The Organic Garden Educator's Dilemma

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You are an organic garden educator working with teachers and young people in schools and communities in order to help them to ...

[i] develop a positive attitude towards getting involved in gardening including food growing;
[ii] acquire gardening skills that are of practical use, and
[ii] understand the imperative and benefits of doing all this organically.

So how do you react when, at the end of a programme, someone says:

"That was great.  I have learned so much; it was such a brilliant course – and great teaching. I've already started on my own garden plot at home with my family and we will be growing vegetables next season.  We're also looking for a local allotment.  I love it: fresh air, good food and a sense of achievement.  There's just one thing, I'm not really persuaded about this organic business."

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  • Several aspects to this:

    1) Excellent - the student is growing / starting to grow food - therefore there has been a positive impact - they will reduce their airmiles and perhaps eat healthier meals / food as a result.

    2) Additional outcomes - they are out and about therefore getting greater exercise; they are doing things with family therefore increasing cohesion / oppportunities for intergenerational learning; social exchange. They are looking for an allotment - allotments are great places socially for the community - plenty of intergenerational learning, many opportunities (depending on location) for different members (cultures / ethnicity / religious background) to mix with common purpose - therefore social stability is enhanced; good tradition of sharing, contributing - this is all positive - in addition they will learn about other varieties, growing techniques that have been handed down through the years, exchange seed - generally enhancing community life. Plus debate around organic growing.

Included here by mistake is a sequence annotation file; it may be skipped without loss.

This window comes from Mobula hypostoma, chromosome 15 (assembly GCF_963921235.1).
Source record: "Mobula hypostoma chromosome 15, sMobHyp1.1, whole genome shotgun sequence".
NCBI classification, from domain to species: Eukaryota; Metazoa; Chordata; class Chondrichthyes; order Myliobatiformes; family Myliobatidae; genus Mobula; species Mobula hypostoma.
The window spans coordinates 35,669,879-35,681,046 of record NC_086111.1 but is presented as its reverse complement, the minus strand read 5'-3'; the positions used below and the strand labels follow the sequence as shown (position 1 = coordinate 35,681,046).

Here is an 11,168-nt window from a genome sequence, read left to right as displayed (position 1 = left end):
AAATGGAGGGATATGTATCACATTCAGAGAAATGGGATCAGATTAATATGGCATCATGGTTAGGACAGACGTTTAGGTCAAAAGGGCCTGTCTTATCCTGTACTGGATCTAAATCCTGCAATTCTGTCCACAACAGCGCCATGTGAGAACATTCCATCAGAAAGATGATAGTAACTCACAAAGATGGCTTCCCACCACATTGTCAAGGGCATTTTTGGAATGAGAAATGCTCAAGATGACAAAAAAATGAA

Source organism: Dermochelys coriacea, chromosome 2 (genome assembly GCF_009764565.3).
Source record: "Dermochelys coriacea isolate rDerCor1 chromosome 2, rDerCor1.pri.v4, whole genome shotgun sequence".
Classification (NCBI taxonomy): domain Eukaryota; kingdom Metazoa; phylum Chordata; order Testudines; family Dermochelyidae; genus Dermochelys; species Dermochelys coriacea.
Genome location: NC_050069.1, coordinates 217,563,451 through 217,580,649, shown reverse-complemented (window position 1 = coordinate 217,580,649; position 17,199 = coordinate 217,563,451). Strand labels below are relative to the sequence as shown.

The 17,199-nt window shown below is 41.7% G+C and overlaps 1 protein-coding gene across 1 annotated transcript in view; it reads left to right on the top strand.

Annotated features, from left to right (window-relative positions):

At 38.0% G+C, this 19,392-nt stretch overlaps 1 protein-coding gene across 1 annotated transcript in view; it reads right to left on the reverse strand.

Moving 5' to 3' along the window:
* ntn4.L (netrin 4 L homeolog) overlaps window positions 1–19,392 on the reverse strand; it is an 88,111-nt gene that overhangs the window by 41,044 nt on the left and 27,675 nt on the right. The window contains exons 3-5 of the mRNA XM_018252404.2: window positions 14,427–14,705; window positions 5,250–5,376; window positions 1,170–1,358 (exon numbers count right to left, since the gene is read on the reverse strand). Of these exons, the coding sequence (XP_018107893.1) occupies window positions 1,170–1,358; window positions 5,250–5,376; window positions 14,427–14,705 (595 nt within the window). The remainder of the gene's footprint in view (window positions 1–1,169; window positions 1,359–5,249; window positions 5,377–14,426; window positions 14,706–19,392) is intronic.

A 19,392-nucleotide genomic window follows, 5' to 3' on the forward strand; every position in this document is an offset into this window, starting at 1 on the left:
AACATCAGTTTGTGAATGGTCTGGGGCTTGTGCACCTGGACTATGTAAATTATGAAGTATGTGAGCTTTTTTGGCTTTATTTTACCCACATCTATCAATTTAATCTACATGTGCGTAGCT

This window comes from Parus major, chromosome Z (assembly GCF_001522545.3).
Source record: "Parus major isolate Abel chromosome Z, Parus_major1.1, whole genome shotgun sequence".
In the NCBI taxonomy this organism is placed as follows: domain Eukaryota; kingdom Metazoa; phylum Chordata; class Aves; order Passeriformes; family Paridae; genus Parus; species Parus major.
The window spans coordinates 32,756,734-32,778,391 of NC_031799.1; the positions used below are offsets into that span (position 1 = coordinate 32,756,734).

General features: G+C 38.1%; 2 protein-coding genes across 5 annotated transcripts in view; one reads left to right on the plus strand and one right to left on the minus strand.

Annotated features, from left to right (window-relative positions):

3) It would be good to ask why? What aspects of organic growing are they not doing seed purchase; planting schemes / rotations or use of pesticides. As a teacher have you been too strident / rigid and is this a response to your teaching style? Encourage them to mix up planting, prepare soil and have wildflowers - thus reducing need for chemicals. Perhaps they have heard news report that no benefits of eating organic food? Perhaps this is good intially - the last thing you want to do is have your student put a lot of ffort in growing tomatoes, lose their crop to blight and therefore discontinue.

    4) Stay in touch as a mentor to discuss progress.

    5) Ultimately you have opened their eyes to a debate and throughout the course of the next few years different exchanged they have with peers, hear on the news etc. will inform their decision.

    6) Is it your place to control the outcome / judge?

  • I would answer that in a nutshell, teaching children to grow food organically is training them in a coherent and connected set of values that will serve them all their lives, no matter what the future changes bring. Organic food growing is a vehicle for interacting with the world, that takes a long-term holistic view, valuing respect, fairness and consideration for all other beings as attitudes that are essential for our survival on this planet. It challenges and offers an alternative to the popular corporate thinking underpinned by greed and selfishness that prioritises short-term gains over long term health, happiness and success. It is encourages connection between people, their environment and their food and discourages fragmentation and dissociation.

    If this is far, far too deep, I would just point out what is obvious to any 5 year old. Why would anyone want to spray out food with poison and then eat it?